Another additional venue this year is a flying saucer. It has landed in the middle of the festival site between the main stage and the Kamikaze stage. It opens to abduct us to another world of bleepy music and boasts a sunken dancefloor, bar, and an impressive lighting rig. The only complaint is that there are sound bleed issues between this and the main stage.
My only other grip is the loo situation at Shambala. Actually, for me it's not too bad as there are a fair few urinals around, but the ladies in our group face at least 10 minute queues at busier times and often it's longer than that. The loos situated in the middle of the main part of the site queue out onto the main walkway and trying to get through there with a buggy looks like a pretty difficult at peak times. The compost loos fill up on Sunday meaning that there are even less toilets available in the areas that need them the most.
One of my favourite parts of the festival is the Saturday evening fancy dress parade. This years theme is celebration which is pretty open to interpretation. There are a fair few Olympians sporting Wiggins sideburns or Ennis face masks. There are wedding parties, a masked ball, superheroes and so many outfits that have had so much effort go into them. I think Shambala has the very best fancy dress parade due to the number of imaginative people who go and make an effort.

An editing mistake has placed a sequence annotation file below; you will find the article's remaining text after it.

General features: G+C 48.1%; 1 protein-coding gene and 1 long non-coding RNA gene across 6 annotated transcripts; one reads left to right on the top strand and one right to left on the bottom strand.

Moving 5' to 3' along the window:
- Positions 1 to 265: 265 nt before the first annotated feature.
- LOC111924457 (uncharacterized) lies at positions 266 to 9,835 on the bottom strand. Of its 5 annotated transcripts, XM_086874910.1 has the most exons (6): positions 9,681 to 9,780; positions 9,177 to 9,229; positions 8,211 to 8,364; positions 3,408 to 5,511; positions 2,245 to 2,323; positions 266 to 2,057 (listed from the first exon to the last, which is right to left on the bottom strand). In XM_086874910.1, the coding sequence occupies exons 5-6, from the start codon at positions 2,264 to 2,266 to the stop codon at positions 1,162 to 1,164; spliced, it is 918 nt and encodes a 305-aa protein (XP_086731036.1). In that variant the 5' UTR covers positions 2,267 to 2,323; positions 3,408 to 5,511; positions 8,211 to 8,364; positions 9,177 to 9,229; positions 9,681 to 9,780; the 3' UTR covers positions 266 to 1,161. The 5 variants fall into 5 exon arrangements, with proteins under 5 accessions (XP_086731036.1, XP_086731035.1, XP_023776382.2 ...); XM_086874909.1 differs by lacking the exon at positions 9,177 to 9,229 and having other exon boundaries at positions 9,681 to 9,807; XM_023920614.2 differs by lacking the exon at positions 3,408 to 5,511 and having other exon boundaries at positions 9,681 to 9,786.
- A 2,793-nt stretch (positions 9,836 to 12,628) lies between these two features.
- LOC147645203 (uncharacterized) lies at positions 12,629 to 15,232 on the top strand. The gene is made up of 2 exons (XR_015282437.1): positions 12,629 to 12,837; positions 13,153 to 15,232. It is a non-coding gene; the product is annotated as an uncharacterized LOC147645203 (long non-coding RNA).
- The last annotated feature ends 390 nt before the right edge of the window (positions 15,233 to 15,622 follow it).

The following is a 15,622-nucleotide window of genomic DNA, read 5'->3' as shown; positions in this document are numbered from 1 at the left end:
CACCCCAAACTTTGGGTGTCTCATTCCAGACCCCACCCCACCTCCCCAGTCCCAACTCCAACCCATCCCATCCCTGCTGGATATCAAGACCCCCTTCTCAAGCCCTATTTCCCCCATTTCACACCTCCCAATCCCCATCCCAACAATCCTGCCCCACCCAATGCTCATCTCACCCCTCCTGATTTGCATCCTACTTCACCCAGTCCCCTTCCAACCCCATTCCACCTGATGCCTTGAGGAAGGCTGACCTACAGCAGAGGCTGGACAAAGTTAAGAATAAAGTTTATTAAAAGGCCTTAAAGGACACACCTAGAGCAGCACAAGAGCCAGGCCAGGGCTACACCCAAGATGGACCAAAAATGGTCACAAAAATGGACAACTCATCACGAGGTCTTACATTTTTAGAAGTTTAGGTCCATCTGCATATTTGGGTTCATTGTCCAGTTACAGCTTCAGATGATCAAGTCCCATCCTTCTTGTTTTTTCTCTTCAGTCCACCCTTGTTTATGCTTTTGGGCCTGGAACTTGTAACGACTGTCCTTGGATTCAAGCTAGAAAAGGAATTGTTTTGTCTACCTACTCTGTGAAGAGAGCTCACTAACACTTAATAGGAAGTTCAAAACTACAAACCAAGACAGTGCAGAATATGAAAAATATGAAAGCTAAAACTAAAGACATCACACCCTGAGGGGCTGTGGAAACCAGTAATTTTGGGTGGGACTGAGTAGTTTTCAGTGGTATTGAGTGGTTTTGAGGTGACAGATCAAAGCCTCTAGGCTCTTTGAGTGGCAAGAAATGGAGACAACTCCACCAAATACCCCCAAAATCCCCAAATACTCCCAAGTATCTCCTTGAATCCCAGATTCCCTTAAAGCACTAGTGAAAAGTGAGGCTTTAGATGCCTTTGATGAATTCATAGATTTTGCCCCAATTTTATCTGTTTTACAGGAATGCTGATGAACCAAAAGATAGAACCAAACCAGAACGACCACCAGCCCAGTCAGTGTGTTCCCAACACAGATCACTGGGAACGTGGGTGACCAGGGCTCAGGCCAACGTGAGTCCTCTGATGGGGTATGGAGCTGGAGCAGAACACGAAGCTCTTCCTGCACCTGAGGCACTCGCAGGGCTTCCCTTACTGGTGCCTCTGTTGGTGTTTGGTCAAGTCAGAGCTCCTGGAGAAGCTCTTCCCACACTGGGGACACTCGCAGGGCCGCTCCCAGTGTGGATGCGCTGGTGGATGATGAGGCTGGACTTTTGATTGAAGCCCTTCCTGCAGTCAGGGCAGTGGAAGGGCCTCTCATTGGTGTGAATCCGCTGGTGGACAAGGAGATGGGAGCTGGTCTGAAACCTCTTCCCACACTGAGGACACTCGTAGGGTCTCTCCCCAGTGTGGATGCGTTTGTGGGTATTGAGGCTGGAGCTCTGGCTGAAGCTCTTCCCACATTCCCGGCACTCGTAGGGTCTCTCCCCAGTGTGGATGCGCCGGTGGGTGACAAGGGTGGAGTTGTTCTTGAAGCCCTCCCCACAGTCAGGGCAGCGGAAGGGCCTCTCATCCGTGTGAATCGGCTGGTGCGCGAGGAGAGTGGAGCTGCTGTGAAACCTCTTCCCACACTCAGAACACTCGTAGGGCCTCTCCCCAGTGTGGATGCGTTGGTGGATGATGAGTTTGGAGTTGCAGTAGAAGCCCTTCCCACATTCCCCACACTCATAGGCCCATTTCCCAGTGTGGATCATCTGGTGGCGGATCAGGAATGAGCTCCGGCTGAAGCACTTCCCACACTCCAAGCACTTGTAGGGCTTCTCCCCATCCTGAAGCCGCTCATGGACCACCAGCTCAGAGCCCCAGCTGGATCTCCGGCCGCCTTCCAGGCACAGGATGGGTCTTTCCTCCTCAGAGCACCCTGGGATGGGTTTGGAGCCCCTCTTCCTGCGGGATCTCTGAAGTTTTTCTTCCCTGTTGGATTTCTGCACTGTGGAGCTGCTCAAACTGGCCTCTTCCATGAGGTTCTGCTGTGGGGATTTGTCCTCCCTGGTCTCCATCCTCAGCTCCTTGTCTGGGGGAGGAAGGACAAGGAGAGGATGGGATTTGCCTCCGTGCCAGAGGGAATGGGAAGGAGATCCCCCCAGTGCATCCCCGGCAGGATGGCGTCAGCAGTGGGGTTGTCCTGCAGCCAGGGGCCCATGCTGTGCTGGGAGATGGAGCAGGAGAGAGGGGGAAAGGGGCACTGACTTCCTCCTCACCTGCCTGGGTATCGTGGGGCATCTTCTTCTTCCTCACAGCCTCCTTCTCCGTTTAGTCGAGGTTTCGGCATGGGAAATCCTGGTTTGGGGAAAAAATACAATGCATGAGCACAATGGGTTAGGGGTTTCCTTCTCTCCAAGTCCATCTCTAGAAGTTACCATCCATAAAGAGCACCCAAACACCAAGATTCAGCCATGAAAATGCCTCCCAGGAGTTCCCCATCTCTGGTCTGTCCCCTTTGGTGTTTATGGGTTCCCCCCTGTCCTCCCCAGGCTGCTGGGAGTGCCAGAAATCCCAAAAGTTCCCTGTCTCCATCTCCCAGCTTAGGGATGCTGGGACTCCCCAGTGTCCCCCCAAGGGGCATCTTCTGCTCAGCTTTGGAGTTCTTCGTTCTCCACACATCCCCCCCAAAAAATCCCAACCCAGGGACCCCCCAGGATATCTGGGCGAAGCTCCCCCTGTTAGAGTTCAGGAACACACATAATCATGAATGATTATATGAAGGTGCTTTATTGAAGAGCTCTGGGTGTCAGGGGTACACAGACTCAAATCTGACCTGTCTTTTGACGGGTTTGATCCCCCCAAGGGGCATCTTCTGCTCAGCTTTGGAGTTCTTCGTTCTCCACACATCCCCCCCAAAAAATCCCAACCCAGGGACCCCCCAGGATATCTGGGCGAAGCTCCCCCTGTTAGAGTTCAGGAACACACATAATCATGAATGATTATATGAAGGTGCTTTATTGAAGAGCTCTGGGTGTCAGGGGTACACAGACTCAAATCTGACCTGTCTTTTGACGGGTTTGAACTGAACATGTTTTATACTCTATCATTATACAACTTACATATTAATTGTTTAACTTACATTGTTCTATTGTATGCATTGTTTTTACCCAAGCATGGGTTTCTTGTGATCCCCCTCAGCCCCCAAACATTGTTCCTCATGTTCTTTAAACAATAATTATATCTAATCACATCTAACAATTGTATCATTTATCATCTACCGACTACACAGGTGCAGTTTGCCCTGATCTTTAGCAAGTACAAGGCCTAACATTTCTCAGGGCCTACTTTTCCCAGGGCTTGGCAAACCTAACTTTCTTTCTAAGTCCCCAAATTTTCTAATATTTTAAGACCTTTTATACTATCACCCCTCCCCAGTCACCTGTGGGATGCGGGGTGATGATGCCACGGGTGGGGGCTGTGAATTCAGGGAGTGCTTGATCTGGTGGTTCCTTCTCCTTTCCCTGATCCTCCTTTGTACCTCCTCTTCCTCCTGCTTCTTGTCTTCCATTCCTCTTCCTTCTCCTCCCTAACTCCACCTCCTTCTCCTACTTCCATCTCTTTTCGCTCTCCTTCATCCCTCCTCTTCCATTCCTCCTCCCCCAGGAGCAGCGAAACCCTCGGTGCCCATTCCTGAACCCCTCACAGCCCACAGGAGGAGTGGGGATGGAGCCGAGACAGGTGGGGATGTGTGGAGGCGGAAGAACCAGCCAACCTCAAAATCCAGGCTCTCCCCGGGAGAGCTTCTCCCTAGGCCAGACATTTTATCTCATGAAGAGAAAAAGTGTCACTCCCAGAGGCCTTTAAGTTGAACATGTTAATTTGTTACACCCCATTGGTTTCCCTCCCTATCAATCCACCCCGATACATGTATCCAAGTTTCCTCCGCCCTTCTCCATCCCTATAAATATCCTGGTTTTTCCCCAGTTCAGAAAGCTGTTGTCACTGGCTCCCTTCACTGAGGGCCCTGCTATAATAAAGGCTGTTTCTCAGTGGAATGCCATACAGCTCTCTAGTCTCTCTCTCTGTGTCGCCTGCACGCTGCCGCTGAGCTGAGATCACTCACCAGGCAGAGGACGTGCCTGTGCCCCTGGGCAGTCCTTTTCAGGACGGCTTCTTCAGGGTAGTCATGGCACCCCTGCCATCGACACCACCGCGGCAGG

Sunday evening down by the lake, an Olympic archer begins the ceremonial Big Burn. The wooden hut is burnt while a fantastic fireworks display brings our festival to a close. There is still a full programme of events until the early hours but as I said we hit Shambala at a sprint and we're as eager as the children to get into bed.
I'm conscious that I've missed loads of fantastic bits out, but the best way to find out what it's all about is to come along and enjoy and explore it for yourself. Over the years I've been to lots and lots of festivals but nothing comes close to capturing the inventiveness, the spirit and the feeling of freedom that Shambala has fostered for over a decade now, it is my favourite festival.
It must take a lot of effort and organisation to create something which on the face of it appears to be as shambolic and spontaneous as Shambala. The only hard thing is coming home. As I write this now, I want to be back in that field with those same people. Shambala 2012, you've been wonderful and we look forward to seeing you again in 2013.
review by: James Tayler
£119 for weekend - SOLD OUT
daily capacity: 8000
last updated: Tue 21st Aug 2012